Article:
Things did fall apart and the government (that would be big government) did in fact bail banks and corporations out, and the people who had been granted loans the banks knew they’d never be able to pay were left out in the cold – some of them literally.

Big government did what a government is supposed to do, right?

In times of economic prosperity, however, big government is spurned and scorned. It is pushed to the side; a government too involved in the life of the masses of people makes it too “socialist.” Whatever America is, it is not socialist. God forbid.

The same type of marginalization of God tends to be a reality. When times are good, for way too many people God is an afterthought, or if not an afterthought, an unwelcome reminder that there is a God who is the same whether times are good or not.

In Biblical literature, the Israelites, over and over, rejected God when times were good, when they were enjoying economic prosperity and benefited from all that money gives. They failed to understand that God doesn’t like to be marginalized and they failed to appreciate God’s anger against such insensitive treatment.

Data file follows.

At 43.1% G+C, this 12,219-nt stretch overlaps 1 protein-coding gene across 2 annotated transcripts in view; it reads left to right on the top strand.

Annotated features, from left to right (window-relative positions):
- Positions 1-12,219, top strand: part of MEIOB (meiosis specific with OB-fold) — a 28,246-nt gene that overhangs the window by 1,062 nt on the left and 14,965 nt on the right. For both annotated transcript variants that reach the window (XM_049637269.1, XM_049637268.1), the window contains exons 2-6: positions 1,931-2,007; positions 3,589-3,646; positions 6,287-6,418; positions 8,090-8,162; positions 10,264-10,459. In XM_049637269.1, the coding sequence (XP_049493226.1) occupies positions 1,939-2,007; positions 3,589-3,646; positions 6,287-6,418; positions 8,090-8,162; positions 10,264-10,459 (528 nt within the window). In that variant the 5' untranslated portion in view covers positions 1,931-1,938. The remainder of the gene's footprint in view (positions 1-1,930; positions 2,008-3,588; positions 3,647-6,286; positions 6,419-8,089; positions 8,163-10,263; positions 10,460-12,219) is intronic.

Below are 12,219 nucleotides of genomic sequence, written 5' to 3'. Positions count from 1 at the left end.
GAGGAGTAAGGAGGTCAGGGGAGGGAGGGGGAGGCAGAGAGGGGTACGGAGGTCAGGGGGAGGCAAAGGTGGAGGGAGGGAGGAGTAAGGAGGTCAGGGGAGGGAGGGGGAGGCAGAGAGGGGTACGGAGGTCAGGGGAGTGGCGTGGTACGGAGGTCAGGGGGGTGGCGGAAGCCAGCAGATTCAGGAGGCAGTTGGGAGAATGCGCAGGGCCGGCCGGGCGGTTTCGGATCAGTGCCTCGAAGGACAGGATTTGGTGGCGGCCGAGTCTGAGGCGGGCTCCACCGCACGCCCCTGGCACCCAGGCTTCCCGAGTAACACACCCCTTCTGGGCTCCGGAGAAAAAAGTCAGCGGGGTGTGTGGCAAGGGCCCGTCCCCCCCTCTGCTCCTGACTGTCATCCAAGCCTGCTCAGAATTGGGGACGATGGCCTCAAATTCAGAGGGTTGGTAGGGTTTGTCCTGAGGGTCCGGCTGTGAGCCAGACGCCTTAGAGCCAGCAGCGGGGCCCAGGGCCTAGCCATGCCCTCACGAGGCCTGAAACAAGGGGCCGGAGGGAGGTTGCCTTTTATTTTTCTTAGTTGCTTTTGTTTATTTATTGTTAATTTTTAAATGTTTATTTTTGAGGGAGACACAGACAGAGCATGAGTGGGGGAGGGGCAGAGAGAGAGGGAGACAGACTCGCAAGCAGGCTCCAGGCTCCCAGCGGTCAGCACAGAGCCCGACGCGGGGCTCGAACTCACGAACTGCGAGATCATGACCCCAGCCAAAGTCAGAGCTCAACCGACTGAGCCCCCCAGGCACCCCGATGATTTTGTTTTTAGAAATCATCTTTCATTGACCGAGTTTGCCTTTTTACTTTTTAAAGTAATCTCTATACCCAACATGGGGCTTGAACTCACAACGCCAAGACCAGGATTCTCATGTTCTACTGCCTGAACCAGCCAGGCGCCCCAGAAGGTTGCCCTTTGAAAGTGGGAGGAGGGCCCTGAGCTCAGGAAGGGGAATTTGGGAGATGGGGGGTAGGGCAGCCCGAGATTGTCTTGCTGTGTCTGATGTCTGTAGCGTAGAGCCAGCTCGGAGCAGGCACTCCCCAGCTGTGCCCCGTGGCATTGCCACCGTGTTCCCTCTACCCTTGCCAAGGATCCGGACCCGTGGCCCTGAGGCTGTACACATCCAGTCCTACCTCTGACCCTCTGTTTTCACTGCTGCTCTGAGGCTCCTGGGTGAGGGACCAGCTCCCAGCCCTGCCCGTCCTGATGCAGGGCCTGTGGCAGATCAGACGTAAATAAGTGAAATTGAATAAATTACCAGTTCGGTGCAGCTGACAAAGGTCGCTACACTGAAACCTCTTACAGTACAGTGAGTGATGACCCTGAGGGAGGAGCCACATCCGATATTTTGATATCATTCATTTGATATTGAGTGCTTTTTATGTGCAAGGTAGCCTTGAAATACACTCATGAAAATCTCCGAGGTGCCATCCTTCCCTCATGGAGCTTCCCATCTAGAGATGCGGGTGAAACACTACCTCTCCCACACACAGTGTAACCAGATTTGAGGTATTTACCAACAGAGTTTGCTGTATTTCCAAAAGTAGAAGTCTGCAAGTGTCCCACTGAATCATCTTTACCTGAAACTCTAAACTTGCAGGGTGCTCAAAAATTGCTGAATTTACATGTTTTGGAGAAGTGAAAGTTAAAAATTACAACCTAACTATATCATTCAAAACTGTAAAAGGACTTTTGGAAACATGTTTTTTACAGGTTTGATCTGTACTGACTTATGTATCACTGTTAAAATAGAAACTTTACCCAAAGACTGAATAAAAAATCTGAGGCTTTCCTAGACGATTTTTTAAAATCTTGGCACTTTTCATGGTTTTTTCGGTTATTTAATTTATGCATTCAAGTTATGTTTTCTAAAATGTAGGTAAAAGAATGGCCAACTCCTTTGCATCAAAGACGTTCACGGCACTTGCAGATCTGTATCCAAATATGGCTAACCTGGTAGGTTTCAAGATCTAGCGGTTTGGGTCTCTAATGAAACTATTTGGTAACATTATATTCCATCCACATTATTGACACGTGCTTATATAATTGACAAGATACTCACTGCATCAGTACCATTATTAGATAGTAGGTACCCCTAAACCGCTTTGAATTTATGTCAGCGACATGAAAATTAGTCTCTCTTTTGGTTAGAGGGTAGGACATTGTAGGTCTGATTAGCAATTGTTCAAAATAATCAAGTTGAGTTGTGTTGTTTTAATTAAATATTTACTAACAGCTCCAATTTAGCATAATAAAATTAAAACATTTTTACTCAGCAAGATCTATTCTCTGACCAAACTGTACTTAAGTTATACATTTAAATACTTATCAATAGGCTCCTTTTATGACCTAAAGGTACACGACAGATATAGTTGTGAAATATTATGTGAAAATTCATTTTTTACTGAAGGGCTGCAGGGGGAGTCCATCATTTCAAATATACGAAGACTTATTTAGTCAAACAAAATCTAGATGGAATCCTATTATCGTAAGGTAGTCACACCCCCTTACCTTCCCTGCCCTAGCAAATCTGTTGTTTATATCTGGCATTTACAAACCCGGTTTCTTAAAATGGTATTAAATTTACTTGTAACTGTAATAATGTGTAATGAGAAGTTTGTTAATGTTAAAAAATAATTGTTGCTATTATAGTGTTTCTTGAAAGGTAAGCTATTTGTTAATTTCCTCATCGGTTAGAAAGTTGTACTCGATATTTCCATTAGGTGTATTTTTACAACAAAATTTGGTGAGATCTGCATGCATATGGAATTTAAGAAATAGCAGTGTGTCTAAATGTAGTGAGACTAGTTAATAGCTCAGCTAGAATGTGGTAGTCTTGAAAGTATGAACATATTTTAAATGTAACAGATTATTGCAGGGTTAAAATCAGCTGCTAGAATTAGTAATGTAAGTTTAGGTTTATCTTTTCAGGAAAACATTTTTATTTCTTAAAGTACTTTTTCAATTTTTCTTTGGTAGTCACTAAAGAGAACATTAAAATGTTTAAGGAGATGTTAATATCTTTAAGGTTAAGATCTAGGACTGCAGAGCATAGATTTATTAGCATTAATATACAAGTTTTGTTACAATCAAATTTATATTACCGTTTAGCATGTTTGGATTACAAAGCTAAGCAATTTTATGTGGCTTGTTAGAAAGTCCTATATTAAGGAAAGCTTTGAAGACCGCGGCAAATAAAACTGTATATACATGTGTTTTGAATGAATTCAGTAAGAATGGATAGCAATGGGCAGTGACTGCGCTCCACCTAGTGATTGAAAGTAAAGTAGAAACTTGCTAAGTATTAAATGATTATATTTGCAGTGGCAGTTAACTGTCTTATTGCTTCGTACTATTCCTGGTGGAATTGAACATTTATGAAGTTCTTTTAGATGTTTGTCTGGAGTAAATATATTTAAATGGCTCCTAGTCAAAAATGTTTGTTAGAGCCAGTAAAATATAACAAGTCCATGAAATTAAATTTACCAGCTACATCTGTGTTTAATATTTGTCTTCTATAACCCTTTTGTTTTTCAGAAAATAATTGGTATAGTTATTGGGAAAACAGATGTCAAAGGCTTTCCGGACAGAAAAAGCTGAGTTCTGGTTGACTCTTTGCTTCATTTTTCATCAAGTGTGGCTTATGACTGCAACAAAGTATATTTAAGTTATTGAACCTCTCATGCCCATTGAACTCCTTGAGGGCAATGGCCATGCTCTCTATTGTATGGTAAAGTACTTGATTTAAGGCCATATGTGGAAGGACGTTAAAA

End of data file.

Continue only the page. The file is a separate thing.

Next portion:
When times got bad, however, and they always got bad – these same people would fall before God and ask for forgiveness and mercy and relief from their dilemmas.

Government doesn’t much care, one would suppose, if it is marginalized. Government, though it is supposed to be “of the people, by the people and for the people,” doesn’t have a personality with which adherents have to deal. Government takes its knocks;  some politicians do what they can for “the least of these” when the anti-big government cries are loud, and they see that those whose voices cannot be heard are those who are themselves marginalized, with seemingly no voice.

God, on the other hand, according to the Bible, doesn’t take very well to being marginalized. If we are to believe the Biblical texts, then God must be fuming because the recent spate of prosperity encouraged way too many people, some of them church-going believers – to push Him/Her to the side.

But that’s how we treat God and government. We consider them our tools, our property, really, to use when we need them, but to be pushed onto a nice shelf when we are doing all right.

A candid observation …

God and Government, Really © 2011 Candid Observations